Posts Tagged ‘Everly Brothers’

‘Living On Free Food Tickets . . .’

Wednesday, April 29th, 2015

We mentioned briefly last week the minor hit the Winstons had in the fall of 1969 when “Love Of The Common People” went to No. 54 in the Billboard Hot 100 (and to No. 19 on the Easy Listening chart). By then, the song had been around for couple of years. In the autumn of 1967, versions by Wayne Newton (No. 106) and the Everly Brothers (No. 114) had bubbled under the Hot 100.

I’ve never been much of a Newton fan, so his version doesn’t move me much. Nor does the Everlys’ take on the tune grab me. So I dug a little deeper and found the original version of the tune, recorded in October 1966 and released in January 1967 by the Four Preps. That one was okay, and I liked the delivery of lead singer David Somerville (one-time lead singer for the Diamonds). But I kept digging anyway, and I found a countryish version from 1970 by John Hurley, one of the song’s two writers.

That was okay, too, but I’m still liking the Winstons’ version most, and I wonder if that’s because of my vague memories of hearing it in 1969. I’m not sure where that would have been; neither the Twin Cities surveys at Oldiesloon nor the collection of surveys at Airheads Radio Survey Archive show the record on a KDWB survey (and the same is true for the Twin Cities’ WDGY, which I could not get in St. Cloud). Neither of those collections is complete, of course, and it’s quite possible that the record showed up for just one or two weeks on KDWB and I heard it once or twice.

Anyway, beside the Winstons’ take on the song, what versions move me? There are plenty to choose from, based on the list at Second Hand Songs. I liked the 1967 cover from Waylon Jennings, but was even more impressed by the version that Jim Ed Brown released the same year. And there are plenty of covers listed at Second Hand Songs that I didn’t check out. Some of the familiar names there were Sandy Posey, Lynn Anderson, the Gosdin Brothers, John Denver, Wanda Jackson, B.J. Thomas, and Paul Young, whose 1984 take on the tune went to No. 45 on the Hot 100.

But I suppose I should close with the version of the song that reminded me the other week of the Winstons’ charting version. Here’s Bruce Springsteen and the Seeger Sessions Band from the 2007 release Live In Dublin:

‘On The Wings . . .’

Tuesday, January 7th, 2014

With various winter ailments – inside and outside – still hampering the normal run of things here under the bare oaks, I’ve not had much time or energy to think about the promised look at the Everly Brothers and their place in my musical life in the aftermath of the passing of Phil Everly last week. Still that will come, even if it has to be offered in bits and pieces and shoehorned into the week’s normal duties and the preparations for a group dinner here Friday evening. Here’s a start:

The only Everly Brothers single I knew about during the time it was on the charts was 1984’s “On The Wings Of A Nightingale,” the Paul McCartney-penned track from the album EB ’84 that went to No. 50. I knew, of course, the records that I’d heard on oldies stations over the years, the classic stuff from the late 1950s and early 1960s, the stuff that started with 1957’s “Bye Bye Love” and always seemed to land on 1960’s “Cathy’s Clown.” But I wasn’t all that interested.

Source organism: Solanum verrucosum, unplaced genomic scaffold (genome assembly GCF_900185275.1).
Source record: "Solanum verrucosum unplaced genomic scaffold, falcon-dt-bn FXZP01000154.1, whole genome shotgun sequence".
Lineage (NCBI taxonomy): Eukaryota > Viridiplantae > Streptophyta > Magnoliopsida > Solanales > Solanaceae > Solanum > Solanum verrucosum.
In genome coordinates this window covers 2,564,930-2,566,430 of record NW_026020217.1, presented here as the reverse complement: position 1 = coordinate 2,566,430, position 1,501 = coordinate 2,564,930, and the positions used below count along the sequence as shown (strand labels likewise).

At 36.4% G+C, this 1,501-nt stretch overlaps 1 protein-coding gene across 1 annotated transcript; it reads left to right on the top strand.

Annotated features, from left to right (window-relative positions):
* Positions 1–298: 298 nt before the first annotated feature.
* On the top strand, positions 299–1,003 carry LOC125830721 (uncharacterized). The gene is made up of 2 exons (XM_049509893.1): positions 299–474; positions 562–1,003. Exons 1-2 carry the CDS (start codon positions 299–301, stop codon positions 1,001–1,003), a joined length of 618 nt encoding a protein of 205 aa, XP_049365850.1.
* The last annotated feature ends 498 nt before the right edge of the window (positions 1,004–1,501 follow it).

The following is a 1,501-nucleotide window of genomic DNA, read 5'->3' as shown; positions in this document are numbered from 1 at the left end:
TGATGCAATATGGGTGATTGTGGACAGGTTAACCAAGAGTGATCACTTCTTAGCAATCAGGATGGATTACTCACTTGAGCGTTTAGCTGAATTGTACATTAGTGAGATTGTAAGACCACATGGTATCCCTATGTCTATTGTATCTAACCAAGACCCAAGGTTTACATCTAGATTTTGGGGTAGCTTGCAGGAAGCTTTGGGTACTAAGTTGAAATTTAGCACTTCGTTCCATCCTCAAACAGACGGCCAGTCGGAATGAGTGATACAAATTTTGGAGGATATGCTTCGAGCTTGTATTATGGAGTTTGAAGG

As a young radio listener in the years when the 1960s were giving way to the 1970s, the Everly Brothers just sounded old to me. The close harmonies sounded like something from another time and place, a judgment that turned out to be correct although I could not have said what time and place that was. “Wake Up Little Susie” and “All I Have To Do Is Dream” – heard as they were wedged in between “Spirit in the Sky” and “Green River” – were out of fashion and out of touch. (The eternal romantic in the teen I was loved “All I Have To Do Is Dream,” but that only served to remind me that I was often out of fashion and out of touch as well.)

It took years for me to understand and then appreciate the heritage that Don and Phil Everly expressed nearly every time they picked up their guitars and approached a microphone. It’s likely true that that the process of appreciating the Everly Brothers began with “On The Wings Of A Nightingale” and EB ’84, but it was in fact a slow process. The history – both theirs and that of the earlier musicians that informed their style – remained murky to me in 1984 when I heard “Nightingale” coming out of my radio speakers and then again, not quite ten years later, when the album came home with me one day. The most I got from the single and the album was a hint.

The McCartney-penned single got most of my interest when I put the album on the turntable, but the other nine tracks – especially a decent cover of Bob Dylan’s “Lay Lady Lay” – gave me for the first time the thought that I needed to go back and really listen to the brothers’ more famous work. The 1984 album was a little busier – as befits that decade – than the classic Everly Brothers’ work, but the close harmonies and those voices were there on center stage. And I finally began to listen.

‘A Restless Wind . . .’

Tuesday, September 17th, 2013

While I was multitasking the other evening – checking out Facebook, listening to music and keeping half an eye on a football game – the RealPlayer selected from its 70,001 mp3s a track I hadn’t heard for a long, long time: “The Wayward Wind” by Gogi Grant, a record that spent eight weeks at No. 1 during the summer of 1956.